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I’ve just been Fired, What do I do Now? 10 Steps to Approach Termination

Your boss calls you into a meeting with human resources. Suddenly, you find yourself without a job and without a clue what the next step will be. Situations like this are difficult, but here are some steps to take to make sure you are able to exercise your rights and confidently move toward your next opportunity.

  1. During the termination meeting, ask why you are being terminated. Listen to anything that is said, particularly regarding your performance, company needs (such as a layoff, reduction-in-force or restructuring), concerns others raised about you, or anything else they have to say. Your employer should be able to articulate the reasons for the decision to terminate your employment.
  2. Request a written, truthful reason for your termination. According to Minnesota law, an employee who has been involuntarily terminated may request that her or his employer provide a written reason within 10 working days of the request. Stat. § 181.933. However, you must request the reason in writing, and within 15 days of your termination. You should quickly make this written request or talk with an attorney about doing so.
  3. Request a copy of your personnel record. According to Minnesota law, upon separation from employment, any employee is entitled to a full copy of her or his personnel record, but only if she or he requests a copy in writing. Minn. Stat. § 181.961. Your employer is not allowed to charge you a fee for the personnel record. A copy of your personnel record may include evidence regarding the decision to terminate your employment, so you should request this quickly even if you choose not to hire an attorney.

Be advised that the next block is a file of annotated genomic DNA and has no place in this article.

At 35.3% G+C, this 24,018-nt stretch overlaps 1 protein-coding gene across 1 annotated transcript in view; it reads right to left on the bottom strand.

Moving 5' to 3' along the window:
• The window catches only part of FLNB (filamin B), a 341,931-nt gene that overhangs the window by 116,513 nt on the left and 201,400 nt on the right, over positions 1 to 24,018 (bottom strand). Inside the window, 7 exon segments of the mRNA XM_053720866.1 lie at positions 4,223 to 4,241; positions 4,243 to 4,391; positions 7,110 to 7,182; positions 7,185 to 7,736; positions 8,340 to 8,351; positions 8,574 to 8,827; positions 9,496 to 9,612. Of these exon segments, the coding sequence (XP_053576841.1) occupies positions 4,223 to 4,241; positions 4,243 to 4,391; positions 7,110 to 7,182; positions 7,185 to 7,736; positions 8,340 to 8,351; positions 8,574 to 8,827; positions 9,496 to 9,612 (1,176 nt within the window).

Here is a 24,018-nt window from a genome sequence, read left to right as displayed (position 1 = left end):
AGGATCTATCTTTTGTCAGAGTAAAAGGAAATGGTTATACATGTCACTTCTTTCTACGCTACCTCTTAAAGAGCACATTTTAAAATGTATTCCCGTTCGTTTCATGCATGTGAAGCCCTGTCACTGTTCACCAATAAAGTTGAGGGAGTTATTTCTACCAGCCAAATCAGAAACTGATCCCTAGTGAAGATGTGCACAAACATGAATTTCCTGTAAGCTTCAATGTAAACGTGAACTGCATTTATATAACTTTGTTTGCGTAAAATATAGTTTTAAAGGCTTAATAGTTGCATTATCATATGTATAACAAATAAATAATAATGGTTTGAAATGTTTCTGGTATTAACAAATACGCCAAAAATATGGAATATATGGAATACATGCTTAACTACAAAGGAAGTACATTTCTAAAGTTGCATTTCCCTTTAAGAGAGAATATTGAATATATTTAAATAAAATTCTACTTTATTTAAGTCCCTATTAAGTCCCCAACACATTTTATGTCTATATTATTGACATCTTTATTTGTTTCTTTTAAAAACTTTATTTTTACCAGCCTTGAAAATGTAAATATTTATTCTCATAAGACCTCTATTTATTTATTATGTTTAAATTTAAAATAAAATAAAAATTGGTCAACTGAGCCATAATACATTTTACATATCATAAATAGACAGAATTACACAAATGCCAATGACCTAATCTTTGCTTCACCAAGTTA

4. Collect any documents that may have any relation to your termination. This includes, for example, performance evaluations, emails, doctor’s notes, notes from managers/customers, or personal notes you may have taken. You must be careful to not take trade secret information or company property, however. Such information is usually defined by documents that you may have signed. If you have questions about what constitutes confidential or proprietary information, you should contact an attorney.